Reflections – Women’s Services at Rampton Hospital during lockdown

Patients and Staff at Rampton Hospital were asked to reflect on what life is like for them at the moment.  Amidst the national pandemic and how the government guidance as impacted on their day-to day life – all reflections have been anonymised for confidentiality reasons.  The reflections (written, poems and artwork) are being collated and will form part of a presentation for patients family members & friends who are currently unable to visit the hospital

I would normally work in the Diamond Resource Centre (DRC) in the Woman’s Service as a Technical Instructor (TI). At the moment due to the COVID-19 pandemic I am working on night shift on the woman’s wards and I am awaiting to start on Nightingale Ward, if and when they start admitting patients to it; Nightingale Ward has been set up as our Covid-19 ward.

At first I was posted on Topaz Ward where I along with three other staff in the Therapy and Education Department (TED) were providing activities throughout the day and covering evenings and weekends.

The activities I personally organised were more of a social theme such as bingo, quizzes etc. …this was inclusive to all patients on the ward including the patient/s in segregation as it was hosted on bedroom corridor. Staff sat with segregation patients at the doors so that everybody had the chance to play along and get involved.

Throughout the day activities such as board games, card making and craft activities are provided but staff are restricted in what activities they can provide due to the tools and equipment that can be accessed.  The activities are often basic and could at times become a bit repetitive however other things like fresh air, basic garden activities and group games can be facilitated.

The patient numbers who got involved in the day activities varied dependant on their interest or enthusiasm however the evening bingo and social part appeared to be well received.  The wearing of PPE didn’t really affect any activities as social distancing could easily be maintained and activities were at staff’s discretion.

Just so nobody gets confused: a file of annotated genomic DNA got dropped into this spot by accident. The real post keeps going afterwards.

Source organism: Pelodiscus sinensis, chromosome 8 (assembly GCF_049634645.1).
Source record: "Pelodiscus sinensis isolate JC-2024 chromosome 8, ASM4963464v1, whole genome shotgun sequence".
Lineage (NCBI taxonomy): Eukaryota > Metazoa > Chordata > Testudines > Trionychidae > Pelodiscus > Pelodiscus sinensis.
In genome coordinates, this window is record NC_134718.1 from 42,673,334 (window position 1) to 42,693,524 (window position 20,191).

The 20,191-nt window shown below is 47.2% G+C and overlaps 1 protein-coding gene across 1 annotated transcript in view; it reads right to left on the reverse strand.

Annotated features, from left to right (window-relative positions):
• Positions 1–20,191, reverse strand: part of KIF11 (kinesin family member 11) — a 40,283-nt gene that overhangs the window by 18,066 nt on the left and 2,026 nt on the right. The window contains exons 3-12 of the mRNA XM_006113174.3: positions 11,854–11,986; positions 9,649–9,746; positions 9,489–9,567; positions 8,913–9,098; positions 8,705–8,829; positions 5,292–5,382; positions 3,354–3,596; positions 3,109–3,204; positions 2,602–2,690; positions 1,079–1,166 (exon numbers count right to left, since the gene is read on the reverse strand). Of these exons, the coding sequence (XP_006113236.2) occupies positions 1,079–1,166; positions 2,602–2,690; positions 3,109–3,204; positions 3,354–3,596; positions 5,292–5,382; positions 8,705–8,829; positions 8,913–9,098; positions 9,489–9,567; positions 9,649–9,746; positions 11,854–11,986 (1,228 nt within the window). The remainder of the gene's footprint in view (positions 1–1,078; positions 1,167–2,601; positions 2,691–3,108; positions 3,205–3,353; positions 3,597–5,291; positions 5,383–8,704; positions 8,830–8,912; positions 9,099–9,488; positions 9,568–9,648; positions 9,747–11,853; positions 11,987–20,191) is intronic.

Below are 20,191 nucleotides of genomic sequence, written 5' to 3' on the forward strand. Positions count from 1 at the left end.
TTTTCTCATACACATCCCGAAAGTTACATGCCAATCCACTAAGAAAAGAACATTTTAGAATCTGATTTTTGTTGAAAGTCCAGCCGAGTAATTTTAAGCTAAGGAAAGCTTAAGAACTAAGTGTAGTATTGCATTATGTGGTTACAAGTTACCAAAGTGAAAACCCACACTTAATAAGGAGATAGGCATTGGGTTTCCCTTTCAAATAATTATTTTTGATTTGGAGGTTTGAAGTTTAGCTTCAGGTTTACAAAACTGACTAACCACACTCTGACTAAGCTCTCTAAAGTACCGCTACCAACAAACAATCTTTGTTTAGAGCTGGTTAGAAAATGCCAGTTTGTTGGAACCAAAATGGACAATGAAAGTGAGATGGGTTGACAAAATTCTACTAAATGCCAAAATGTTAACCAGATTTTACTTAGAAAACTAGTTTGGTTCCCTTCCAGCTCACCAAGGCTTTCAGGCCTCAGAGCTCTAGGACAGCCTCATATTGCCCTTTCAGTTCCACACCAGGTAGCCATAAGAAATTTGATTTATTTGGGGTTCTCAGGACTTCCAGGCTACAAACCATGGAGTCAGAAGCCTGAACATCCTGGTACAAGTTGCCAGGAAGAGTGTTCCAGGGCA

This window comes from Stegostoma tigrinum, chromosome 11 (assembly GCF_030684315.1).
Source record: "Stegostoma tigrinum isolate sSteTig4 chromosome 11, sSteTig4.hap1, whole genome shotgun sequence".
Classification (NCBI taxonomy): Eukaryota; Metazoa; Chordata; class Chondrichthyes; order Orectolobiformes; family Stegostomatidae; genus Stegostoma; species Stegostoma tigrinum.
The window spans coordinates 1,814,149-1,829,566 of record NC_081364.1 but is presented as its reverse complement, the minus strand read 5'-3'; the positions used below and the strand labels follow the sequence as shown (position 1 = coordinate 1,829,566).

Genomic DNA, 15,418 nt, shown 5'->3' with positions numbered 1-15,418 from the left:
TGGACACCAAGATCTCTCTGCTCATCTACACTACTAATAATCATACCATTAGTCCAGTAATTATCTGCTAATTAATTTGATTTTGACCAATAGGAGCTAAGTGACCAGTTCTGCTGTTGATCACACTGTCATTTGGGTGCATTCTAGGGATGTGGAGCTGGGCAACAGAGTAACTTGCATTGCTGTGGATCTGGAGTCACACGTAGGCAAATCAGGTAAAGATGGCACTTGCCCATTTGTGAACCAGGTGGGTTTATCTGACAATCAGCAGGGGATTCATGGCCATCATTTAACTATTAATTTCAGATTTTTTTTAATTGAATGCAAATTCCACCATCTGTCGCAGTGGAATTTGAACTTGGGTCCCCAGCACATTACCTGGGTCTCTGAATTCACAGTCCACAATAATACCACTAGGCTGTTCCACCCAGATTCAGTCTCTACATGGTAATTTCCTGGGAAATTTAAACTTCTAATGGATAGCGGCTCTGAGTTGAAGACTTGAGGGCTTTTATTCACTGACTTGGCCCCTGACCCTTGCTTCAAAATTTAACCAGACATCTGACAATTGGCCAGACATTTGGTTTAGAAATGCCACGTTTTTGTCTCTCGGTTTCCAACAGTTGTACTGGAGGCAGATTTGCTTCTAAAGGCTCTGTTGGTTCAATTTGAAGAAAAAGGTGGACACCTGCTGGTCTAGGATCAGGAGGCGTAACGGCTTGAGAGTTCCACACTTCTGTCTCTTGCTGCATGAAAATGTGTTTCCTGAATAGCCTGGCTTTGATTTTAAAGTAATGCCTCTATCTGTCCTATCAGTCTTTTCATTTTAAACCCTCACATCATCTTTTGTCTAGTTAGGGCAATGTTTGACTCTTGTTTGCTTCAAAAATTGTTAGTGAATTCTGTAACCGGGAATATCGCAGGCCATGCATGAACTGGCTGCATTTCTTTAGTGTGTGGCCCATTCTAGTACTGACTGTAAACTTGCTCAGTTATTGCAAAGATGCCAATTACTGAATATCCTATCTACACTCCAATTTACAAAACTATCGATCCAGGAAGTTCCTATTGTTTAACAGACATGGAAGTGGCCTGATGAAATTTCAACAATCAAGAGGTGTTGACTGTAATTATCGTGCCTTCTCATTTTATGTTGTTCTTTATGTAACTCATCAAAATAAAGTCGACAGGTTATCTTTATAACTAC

The evening and weekend social sessions that I participated and organised were generally well received by patients and ward staff as a distraction from the daily limitation that we found ourselves under. Many long-term segregation patients have had a great input from TED staff throughout the day and this has been well received by the patients and freed up the ward staff who are generally busy with other daily tasks.

Myself and two other Therapeutic Instructors did a few sessions of ‘Compound Karaoke’ where we set up the karaoke machine outside and got as many patients as possible involved and singing from their ward gardens.  This was really well received by patients and staff and gave some light relief.  A bit of fun!

However there is a downside.  As I am now working on nights I have spoken to a few patients on the women’s wards and they have expressed frustrations when they have little to no input on an evening and weekends due to most staff working Monday to Friday 8.30-16.30.   It is a shame that the few staff who do out of hours work can’t spread their workload amongst all the other wards as only one female ward (Ruby Ward) now have these evening and weekend sessions.  It isn’t impossible to do this as nursing staff are working all over the hospital so cross contamination isn’t an issue. 

The women used to love spending time at DRC and I know this is currently missed by the patients.  We put on loads of various activities and fixed events that were really well populated by all the patients able to come along.  I believe that when the current situation is on a more regular or normal service the DRC and TED service will again be a great benefit to all patients although we will all be more aware of safer working practices and personal space issues.

Written by a technical Instructor from the Therapies and Education Department – 5th May 2020.

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